Visa OK with more pay for builders
Travis County commissioners last week approved new rules for incentive deals that require any company looking to move to the county and asking for a tax break to pay all employees at least $11 an hour, including construction workers. Also last week, a City Council committee recommended making $11 an hour Austin’s standard for incentive packages in all but exceptional circumstances. The council hasn’t taken action yet on that proposal.
Brad Byers, head of Visa’s real estate facilities for the Americas region, told the council that the company had determined that the relatively limited construction involved at the proposed Austin site — Visa would invest at least $27.4 million to retrofit and equip an office building at 12301 Research Blvd. — meant that agreeing to a minimum construction worker wage wouldn’t affect the project.
If the project were being built from the ground up, Byers said, “It would be very impactful on the project in terms of the budget.” In that case, Byers said, Visa wouldn’t agree to a minimum construction wage.
City officials say their fiscal impact model indicates the Visa project would create a total revenue benefit for the city of $6.8 million over 10 years. Their model estimates that Visa and its employees would generate $21.8 million in taxes, fees and utility payments over 10 years, while requiring $15 million in costs, which includes the proposed local incentives.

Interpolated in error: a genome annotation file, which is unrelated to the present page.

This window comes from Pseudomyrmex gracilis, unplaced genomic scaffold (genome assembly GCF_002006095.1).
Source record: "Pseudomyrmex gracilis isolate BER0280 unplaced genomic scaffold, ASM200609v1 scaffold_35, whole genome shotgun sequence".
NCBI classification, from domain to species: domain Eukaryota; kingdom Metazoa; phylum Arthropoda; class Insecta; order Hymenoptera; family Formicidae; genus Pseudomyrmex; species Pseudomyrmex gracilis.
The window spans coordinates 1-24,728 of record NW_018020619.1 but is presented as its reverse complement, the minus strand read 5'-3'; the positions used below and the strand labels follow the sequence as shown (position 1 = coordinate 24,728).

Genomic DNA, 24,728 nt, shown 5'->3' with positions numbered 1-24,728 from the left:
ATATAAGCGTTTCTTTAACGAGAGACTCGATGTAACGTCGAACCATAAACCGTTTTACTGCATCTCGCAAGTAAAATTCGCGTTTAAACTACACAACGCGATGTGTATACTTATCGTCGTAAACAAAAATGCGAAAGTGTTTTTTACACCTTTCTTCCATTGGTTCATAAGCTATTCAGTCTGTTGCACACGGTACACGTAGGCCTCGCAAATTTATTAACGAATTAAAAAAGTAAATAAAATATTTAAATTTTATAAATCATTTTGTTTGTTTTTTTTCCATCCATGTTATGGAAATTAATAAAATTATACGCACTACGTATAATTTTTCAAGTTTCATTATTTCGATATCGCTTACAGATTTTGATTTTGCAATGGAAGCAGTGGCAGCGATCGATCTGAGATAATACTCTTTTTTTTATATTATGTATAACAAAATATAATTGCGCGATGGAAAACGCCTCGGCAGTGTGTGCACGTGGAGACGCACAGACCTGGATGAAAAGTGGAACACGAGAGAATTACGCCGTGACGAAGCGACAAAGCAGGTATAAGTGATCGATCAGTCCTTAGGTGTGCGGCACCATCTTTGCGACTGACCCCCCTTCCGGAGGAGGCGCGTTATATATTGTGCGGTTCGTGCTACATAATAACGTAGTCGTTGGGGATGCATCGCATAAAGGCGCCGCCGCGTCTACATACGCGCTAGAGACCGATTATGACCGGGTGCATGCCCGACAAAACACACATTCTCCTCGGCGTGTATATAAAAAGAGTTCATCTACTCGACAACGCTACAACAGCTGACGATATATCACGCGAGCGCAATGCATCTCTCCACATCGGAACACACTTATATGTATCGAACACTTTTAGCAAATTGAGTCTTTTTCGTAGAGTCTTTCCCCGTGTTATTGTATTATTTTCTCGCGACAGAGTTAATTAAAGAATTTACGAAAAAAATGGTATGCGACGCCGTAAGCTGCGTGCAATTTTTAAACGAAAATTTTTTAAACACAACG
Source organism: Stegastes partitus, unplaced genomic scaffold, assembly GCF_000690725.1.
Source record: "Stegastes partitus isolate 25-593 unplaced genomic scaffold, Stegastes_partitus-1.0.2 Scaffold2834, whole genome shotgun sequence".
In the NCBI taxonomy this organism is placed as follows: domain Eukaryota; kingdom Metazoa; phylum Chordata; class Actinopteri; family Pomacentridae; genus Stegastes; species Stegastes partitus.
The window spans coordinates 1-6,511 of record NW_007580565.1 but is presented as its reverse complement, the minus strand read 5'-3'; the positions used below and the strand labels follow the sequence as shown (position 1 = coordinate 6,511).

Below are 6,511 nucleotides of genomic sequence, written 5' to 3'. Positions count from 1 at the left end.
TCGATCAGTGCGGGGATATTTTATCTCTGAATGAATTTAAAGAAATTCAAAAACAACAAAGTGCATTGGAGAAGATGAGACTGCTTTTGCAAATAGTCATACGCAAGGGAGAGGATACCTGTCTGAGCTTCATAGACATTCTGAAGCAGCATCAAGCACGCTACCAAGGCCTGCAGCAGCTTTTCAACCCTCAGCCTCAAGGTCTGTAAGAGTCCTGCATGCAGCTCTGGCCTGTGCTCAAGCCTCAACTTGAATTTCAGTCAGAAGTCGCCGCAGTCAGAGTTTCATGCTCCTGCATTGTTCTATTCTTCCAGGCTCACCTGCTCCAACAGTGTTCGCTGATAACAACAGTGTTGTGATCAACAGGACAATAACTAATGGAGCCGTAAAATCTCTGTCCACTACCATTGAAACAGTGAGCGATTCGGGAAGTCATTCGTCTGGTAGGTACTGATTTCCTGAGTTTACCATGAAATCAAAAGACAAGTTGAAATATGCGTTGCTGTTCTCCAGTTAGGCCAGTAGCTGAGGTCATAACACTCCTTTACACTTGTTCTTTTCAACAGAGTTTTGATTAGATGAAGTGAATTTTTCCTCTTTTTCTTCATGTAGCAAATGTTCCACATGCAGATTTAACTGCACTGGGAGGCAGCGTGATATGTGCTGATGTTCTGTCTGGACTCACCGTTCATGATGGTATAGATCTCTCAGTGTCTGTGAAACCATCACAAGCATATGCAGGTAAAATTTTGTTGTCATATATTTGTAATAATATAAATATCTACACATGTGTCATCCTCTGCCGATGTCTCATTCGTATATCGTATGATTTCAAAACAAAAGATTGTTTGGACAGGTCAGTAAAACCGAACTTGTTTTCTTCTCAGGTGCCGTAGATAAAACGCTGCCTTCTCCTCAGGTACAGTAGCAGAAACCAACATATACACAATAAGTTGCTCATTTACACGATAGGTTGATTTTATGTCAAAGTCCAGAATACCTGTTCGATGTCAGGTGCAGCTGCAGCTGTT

Gov. Rick Perry already has offered $7.9 million in incentives to Visa from the Texas Enterprise Fund. The state incentives offer depends on the approval of city incentives for the project.
At least 70 percent of the 794 new jobs would be filled with local hires, according to the company’s contract with the city.
The global IT center is expected to be primarily a software development center to help the payments giant expand and strengthen its already extensive array of financial products and services.
Visa, which has about 8,500 workers worldwide, saw its global network process more than 77 billion transactions last year worth nearly $3.8 trillion.
Visa hasn’t spelled out just what role the new IT center would play, but an industry official said that companies must continually develop software to handle new services and payment methods, such as payments made with mobile devices. The IT project appears to be similar to a 500-person IT center announced for Austin by General Motors Corp. in September. GM officials said at that time that they considered advanced software development to be a critical asset for their company.
The automaker considered seeking state and local incentives for its project but decided to forgo the process in order to get started sooner.
Austin Chamber of Commerce officials said the Visa deal fits with Austin’s recent pattern of limiting incentives deals to those involving companies proposing a significant number of jobs and considering other sites.
“We have had 28 companies move here this year, and only three have required local and state incentives,” said Dave Porter, senior vice president for economic development at the chamber. “The bigger deals are requiring incentives because they can. Other cities are offering them.”